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Three years after Rana Plaza

Enforcing decent work in the textile sector worldwide


During his trip to Bangladesh in October 2015, the Minister for Development Gerd Müller met textile workers and survivors of the Rana Plaza factory collapse in a women's meeting place supported by Germany.

Press release of 21.04.2016 |

On 24 April, it will be three years that the devastating tragedy occurred at Rana Plaza which left more than 1,100 people dead and more than 3,000 injured. In order to ensure that victims' families would get at least a minimum of compensation, the German government used its G7 Presidency in 2015 to get contributors to replenish the Rana Plaza compensation fund. In 2014, Minister Gerd Müller launched a Partnership for Sustainable Textiles in order to help improve environmental and social standards along the entire textile value chain.

Minister Müller noted: "A lot has happened over the past three years. We have already achieved major improvements since Rana Plaza, especially on structural and fire safety. Compliance with core labour standards and the payment of living wages continue to be big challenges in the textile sector. In our Textiles Partnership, we are working with the private sector and with civil society to address this."

With German support, more than 750 factory managers in Bangladesh have received advice on how to improve social and environmental standards and been given training on related issues. Some 100,000 women workers have been educated about their rights. Together with the International Labour Organization (ILO), Germany has provided training to 300 labour inspectors. With assistance from Germany, Bangladesh is currently introducing an occupational accident insurance system. Government representatives and employer and employee representatives from the textile industry in Bangladesh are being given the opportunity to visit Germany to exchange ideas and get first-hand information on the ground about health and safety standards and accident prevention and about the organisation of committees of workers' representatives. Putting in place the fundamental elements of social protection systems for workers is becoming a focus of the German Development Ministry's work with its partner countries.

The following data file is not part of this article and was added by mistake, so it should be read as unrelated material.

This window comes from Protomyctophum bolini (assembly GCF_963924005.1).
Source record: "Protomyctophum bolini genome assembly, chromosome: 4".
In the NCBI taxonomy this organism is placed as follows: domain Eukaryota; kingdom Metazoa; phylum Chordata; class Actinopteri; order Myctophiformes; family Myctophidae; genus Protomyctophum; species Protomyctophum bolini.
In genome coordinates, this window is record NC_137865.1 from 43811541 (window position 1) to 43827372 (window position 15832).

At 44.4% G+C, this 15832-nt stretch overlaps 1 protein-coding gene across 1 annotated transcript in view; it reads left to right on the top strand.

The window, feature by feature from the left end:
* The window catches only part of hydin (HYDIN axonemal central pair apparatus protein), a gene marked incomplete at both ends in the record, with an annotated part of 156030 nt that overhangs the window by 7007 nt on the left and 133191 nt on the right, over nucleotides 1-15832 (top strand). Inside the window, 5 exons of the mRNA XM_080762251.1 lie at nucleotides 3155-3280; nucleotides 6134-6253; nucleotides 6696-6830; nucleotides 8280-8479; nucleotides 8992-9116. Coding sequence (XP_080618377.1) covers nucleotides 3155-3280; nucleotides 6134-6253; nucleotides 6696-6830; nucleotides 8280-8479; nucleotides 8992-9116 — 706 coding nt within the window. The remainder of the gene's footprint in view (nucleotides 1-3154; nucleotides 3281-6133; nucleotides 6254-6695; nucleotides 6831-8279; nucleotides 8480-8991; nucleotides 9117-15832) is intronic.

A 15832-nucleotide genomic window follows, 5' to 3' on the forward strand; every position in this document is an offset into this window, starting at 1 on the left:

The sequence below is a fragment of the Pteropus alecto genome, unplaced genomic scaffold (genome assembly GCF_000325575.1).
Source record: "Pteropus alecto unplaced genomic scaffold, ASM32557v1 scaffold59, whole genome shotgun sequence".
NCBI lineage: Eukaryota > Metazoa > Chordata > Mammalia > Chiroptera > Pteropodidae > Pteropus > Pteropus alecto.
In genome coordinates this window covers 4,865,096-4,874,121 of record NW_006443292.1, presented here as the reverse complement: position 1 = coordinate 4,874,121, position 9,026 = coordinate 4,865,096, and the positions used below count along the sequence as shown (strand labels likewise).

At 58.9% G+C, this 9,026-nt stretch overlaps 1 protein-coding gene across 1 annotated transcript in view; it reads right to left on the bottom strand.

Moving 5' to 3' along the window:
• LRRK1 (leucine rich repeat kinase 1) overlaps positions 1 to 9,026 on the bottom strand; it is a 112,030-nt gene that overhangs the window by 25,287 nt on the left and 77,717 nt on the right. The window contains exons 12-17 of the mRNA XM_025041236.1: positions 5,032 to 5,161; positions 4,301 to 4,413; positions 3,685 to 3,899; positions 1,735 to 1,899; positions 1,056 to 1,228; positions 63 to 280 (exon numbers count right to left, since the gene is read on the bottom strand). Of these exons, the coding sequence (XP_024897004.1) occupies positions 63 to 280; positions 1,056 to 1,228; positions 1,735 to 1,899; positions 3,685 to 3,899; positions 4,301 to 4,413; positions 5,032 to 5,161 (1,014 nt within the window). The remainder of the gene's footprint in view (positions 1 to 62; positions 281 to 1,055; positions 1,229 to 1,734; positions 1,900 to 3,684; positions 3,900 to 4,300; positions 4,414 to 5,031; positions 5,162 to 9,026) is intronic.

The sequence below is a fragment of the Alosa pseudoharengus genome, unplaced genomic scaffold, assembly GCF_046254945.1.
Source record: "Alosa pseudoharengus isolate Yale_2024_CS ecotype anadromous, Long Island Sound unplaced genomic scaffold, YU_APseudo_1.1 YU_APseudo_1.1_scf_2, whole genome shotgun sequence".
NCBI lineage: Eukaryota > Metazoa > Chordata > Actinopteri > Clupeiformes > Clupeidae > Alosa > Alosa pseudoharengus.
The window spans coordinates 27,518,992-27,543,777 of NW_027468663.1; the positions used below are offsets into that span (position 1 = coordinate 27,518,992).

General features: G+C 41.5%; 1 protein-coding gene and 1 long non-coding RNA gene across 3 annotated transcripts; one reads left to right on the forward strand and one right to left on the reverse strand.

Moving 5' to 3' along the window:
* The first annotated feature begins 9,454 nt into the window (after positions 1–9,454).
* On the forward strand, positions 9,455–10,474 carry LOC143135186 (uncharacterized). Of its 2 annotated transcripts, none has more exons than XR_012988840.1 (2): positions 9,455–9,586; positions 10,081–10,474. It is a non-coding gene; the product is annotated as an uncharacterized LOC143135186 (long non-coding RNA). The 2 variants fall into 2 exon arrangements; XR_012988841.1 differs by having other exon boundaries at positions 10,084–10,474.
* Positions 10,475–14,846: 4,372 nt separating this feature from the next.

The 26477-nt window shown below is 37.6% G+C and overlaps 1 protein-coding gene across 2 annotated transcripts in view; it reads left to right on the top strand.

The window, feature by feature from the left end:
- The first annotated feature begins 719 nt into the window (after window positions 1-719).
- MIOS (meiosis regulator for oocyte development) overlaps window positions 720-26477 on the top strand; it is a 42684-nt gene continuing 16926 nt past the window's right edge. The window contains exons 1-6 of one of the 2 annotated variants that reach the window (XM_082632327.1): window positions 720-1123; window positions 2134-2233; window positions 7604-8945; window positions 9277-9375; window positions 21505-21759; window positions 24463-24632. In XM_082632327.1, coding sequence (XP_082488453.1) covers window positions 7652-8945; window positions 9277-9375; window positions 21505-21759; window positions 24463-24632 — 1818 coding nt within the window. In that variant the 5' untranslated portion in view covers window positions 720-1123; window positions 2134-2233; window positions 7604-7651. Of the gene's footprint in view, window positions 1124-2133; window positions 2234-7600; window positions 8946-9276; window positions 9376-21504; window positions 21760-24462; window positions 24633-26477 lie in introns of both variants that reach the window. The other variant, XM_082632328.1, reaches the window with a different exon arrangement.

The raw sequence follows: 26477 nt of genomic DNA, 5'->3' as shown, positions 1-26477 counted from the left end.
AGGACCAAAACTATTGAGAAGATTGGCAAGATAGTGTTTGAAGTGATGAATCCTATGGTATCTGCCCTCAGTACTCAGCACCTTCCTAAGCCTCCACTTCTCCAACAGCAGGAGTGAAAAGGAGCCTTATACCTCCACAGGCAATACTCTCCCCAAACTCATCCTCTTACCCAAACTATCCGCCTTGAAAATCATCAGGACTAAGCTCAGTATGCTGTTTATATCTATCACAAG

The Partnership for Sustainable Textiles now has more than 180 members. As it covers more than 55 per cent of the German textile market, the Partnership already has gained enough influence to reach the mass market.

For more information, read the BMZ's fact sheet (PDF 197 KB) or visit the Partnership for Sustainable Textiles.

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